(Johnston, R.I) On January 25, 2016 King’s Tabernacle Church filed a federal lawsuit against the town of Johnston after giving town officials ample time to correct its opposition to the church and address the racist conduct of its Zoning Official Ben Nascenzi. Early last year, King’s Tabernacle purchased the 124 year old church located at 500 Greenville Avenue from the Belknap Community Church. However, the town would not allow King’s Tabernacle, a predominantly African-American congregation, to meet at its new property without a “special use permit.” Even though the quintessential church building had been used for religious assembly for over a century, Johnston’s Zoning Board of Review voted unanimously in June 2015 to deny the church zoning. The Church appealed the denial to the superior court. That appeal is still pending.
After the denial, Mr. Nascenzi was caught on video making foul and racist comments about the Church’s “black” ownership. Mayor Joseph M. Polisena offered to meet and apologize, but ultimately the town chose to retain Mr. Nascenzi and did nothing to correct its zoning decision.
“This is 2016. This the United States of America. This type of government behavior is outrageous and should have been corrected immediately.” said the Rev. Chris Abhulime. “Though the laws have certainly changed for the better since 1891, the heart of man has remained the same—which is why Jesus’s message of repentance and forgiveness for our sins remains such good news.”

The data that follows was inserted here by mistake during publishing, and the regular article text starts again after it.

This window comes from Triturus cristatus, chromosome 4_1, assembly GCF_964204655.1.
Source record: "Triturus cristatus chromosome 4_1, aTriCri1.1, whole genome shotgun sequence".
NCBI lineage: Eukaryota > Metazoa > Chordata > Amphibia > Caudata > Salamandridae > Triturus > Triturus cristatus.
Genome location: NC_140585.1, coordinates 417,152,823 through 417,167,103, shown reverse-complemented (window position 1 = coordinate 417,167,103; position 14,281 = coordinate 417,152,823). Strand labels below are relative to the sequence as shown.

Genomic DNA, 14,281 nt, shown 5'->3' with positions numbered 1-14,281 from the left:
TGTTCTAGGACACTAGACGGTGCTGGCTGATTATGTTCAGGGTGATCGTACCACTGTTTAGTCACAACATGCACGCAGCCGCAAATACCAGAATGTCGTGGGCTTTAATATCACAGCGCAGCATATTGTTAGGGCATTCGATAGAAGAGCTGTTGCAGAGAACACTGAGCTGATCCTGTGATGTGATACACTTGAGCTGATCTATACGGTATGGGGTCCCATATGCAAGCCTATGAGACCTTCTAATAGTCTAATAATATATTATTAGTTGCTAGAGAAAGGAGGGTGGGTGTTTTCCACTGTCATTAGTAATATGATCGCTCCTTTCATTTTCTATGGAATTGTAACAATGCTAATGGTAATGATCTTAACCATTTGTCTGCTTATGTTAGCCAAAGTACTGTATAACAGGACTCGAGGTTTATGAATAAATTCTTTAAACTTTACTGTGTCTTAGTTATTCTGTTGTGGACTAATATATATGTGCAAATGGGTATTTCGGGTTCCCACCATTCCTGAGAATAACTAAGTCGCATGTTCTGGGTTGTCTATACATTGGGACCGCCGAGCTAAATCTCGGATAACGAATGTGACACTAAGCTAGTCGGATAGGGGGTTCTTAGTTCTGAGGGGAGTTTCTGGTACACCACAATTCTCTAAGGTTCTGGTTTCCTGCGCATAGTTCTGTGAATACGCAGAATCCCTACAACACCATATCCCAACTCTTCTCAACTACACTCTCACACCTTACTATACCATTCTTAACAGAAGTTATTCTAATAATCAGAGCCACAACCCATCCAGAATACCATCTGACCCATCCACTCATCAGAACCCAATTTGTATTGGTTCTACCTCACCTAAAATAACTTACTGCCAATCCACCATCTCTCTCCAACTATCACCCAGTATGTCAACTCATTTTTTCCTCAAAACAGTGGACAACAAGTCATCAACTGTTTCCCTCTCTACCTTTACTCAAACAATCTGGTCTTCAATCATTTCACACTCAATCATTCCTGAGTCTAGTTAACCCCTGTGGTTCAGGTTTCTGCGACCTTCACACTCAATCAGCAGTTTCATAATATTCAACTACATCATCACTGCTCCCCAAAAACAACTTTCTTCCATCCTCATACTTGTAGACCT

The federal lawsuit was filed by Mauck & Baker, LLC, a Chicago law firm which litigates religious land use cases all across the country, and Warwick attorney Andrew J. McKay. The lawsuit challenges the Town’s discriminatory zoning code which freely permits non-religious assemblies, like theaters and concert halls, at the Church’s property but does not freely permit religious assembly.
“We can all agree that there is no place for religious or racial discrimination in America. Our country’s guarantee that everyone is entitled to equal treatment under the law trumps a municipality’s interest in tax revenue and certainly the racial prejudices of a zoning official.” said Mauck & Baker attorney Noel W. Sterett. “It is well past time for Johnston to make things right and we hope they will. If they do not, we are confident that the court will.”